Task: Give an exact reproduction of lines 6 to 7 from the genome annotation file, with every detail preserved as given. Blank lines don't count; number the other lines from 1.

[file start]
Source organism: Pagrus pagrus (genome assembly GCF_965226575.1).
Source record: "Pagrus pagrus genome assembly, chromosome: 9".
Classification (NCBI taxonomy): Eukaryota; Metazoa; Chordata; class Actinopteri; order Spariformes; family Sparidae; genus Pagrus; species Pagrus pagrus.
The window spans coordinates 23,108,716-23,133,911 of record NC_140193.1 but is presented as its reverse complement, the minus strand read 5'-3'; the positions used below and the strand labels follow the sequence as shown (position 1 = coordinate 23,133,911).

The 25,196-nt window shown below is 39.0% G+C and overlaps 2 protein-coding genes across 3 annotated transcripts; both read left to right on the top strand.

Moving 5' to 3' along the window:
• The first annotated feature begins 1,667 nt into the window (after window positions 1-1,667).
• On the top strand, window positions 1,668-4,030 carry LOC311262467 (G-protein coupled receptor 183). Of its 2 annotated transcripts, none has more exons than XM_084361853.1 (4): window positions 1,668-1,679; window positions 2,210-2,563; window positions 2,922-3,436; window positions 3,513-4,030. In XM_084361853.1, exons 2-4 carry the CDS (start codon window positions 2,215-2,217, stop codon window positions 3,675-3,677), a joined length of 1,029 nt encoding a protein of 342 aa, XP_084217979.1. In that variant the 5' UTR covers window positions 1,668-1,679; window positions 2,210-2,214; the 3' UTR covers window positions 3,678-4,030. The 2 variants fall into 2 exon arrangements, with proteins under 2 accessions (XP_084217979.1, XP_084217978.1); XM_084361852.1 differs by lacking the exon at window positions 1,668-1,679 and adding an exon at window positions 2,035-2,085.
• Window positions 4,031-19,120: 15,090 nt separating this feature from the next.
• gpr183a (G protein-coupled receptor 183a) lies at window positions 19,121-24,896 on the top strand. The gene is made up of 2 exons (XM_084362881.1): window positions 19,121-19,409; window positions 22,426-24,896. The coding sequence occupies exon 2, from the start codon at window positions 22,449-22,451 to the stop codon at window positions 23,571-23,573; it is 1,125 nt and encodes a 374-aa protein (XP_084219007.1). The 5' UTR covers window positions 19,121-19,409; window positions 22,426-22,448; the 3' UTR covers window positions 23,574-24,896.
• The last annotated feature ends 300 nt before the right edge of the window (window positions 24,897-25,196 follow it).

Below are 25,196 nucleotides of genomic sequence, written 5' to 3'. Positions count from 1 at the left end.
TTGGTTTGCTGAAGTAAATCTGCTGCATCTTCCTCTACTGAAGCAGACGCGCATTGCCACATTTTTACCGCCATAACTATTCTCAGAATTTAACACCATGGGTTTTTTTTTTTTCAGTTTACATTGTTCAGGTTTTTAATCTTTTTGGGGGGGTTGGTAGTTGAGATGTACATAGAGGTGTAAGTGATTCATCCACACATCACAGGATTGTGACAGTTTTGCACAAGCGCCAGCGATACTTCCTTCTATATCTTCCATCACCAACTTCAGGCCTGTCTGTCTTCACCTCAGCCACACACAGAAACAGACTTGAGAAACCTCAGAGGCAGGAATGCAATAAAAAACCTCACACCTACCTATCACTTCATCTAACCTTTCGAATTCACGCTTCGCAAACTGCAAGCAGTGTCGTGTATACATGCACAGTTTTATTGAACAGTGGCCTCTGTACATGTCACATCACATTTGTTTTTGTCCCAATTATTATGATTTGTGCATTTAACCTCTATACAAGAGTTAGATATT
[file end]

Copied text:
Moving 5' to 3' along the window:
• The first annotated feature begins 1,667 nt into the window (after window positions 1-1,667).